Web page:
Asia Pacific

Big chunk of world's scallops dies in mysterious circumstances in China

Bloomberg

A “scallopocalypse” is laying waste to the popular delicacy in the Yellow Sea.

Giant Chinese seafood supplier Zhangzidao Group said this week it had found that more than 80 percent of the scallops at a farm in the sea between China and the Koreas had died due to “unidentified” causes.

The book value of the affected mollusks is 300 million yuan ($43 million), the company said in a statement to the Shenzhen stock exchange. It’s still assessing the damage, and the cause of death is unknown though believed to be natural, it said.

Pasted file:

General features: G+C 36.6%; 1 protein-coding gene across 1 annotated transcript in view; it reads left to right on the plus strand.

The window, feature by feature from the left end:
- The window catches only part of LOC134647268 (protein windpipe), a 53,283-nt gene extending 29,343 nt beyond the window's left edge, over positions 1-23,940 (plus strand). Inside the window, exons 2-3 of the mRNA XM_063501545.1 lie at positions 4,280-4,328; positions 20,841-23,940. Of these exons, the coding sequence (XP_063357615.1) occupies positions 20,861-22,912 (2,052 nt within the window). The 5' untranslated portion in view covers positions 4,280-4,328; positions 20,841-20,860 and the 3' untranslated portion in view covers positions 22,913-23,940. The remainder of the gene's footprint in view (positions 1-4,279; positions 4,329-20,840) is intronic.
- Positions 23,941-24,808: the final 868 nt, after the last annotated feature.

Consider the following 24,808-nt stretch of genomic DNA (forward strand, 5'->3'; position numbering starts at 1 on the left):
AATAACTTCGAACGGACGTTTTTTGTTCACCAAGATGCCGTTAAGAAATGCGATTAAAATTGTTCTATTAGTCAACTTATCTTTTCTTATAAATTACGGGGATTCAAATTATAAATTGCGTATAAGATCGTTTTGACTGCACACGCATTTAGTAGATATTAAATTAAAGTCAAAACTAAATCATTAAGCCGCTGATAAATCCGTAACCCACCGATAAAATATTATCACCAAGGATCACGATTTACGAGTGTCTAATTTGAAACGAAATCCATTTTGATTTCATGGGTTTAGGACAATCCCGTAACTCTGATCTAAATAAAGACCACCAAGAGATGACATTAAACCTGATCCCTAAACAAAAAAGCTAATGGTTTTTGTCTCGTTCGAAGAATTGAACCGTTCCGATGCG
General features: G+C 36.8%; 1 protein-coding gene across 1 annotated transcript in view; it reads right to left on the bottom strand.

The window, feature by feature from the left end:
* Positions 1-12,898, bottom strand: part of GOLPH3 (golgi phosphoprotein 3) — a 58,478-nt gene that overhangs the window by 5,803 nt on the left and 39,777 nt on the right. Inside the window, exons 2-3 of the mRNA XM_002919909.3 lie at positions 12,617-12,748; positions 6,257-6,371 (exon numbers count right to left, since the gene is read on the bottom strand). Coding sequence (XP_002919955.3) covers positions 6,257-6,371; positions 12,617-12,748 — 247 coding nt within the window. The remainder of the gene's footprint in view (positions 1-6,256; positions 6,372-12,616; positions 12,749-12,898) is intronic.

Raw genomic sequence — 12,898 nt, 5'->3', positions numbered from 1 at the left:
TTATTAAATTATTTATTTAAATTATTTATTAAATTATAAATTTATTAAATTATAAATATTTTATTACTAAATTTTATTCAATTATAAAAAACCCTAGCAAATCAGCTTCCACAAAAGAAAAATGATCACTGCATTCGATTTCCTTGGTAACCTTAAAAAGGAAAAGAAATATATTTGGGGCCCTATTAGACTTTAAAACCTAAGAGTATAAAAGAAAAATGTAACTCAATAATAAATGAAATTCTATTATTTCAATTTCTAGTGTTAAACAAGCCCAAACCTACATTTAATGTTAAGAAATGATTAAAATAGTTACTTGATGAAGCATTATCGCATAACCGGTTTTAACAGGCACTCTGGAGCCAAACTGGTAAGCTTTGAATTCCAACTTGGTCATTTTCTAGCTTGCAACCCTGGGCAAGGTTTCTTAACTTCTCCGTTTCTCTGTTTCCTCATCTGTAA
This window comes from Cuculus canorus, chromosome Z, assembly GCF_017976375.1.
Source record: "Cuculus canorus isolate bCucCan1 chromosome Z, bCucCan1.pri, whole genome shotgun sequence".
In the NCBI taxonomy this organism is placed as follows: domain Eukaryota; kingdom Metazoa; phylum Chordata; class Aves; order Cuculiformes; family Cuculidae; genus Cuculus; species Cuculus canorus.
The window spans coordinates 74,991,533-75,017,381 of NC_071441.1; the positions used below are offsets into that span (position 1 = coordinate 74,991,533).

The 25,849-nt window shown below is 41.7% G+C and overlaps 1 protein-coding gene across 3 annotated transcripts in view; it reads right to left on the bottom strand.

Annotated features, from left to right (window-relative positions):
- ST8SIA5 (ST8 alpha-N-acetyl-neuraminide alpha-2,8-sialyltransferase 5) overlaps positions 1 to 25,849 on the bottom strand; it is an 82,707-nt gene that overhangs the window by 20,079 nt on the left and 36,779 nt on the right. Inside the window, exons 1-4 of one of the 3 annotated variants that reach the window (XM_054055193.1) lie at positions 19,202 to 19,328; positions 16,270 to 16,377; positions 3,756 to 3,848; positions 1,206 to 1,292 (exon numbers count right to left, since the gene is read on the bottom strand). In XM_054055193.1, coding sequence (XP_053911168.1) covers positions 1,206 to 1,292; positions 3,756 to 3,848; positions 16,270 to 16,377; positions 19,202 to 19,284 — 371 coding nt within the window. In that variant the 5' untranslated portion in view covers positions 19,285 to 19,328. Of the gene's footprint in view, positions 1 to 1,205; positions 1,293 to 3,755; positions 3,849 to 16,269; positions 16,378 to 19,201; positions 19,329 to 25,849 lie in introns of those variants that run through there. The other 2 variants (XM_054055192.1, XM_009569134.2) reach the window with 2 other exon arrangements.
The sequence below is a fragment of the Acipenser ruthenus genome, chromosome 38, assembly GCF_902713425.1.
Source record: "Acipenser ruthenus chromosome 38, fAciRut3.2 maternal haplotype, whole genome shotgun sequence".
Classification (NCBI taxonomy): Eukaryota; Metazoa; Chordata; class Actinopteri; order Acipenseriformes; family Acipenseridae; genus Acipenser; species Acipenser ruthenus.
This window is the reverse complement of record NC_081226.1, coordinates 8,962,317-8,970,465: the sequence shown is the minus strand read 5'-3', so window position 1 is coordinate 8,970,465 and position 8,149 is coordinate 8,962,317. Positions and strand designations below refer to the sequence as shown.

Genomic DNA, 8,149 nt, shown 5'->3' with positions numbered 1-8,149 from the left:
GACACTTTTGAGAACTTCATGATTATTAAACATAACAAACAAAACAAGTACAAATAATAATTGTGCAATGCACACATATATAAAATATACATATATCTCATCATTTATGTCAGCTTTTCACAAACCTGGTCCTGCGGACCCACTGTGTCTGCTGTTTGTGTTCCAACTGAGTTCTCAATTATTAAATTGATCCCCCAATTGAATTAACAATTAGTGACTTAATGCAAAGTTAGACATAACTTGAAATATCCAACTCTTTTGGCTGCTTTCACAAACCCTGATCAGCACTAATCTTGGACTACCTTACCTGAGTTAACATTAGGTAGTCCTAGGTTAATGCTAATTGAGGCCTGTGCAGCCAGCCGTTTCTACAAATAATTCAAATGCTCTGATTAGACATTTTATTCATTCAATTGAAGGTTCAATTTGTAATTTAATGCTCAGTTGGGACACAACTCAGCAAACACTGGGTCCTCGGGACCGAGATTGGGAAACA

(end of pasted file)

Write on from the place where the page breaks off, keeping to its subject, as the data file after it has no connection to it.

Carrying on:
Zhangzidao’s “ocean ranch” supplies more than 50,000 tons of scallops a year, according to its official website. Just over 100,000 tons of the bivalve were traded globally in 2018, according to the Food and Agriculture Organization of the United Nations, with China accounting for one third of both imports and exports.

The ecological environment in the North Yellow Sea is complicated and constantly changing, Zhangzidao said in its statement. Scallops accounted for 6 percent of total revenue in the first nine months of this year, it said.

Shenzhen-listed Zhangzidao Group, which calls itself an “undersea bank,” has come under fire in the past for its declining scallop output. The average yield for the mollusks that started seeding in 2018 is expected to have dropped to about 3.5 kg per mu (about two-thirds of a hectare) as a result of the deaths, down from 25.61 kg in the first 10 months of this year, the company said.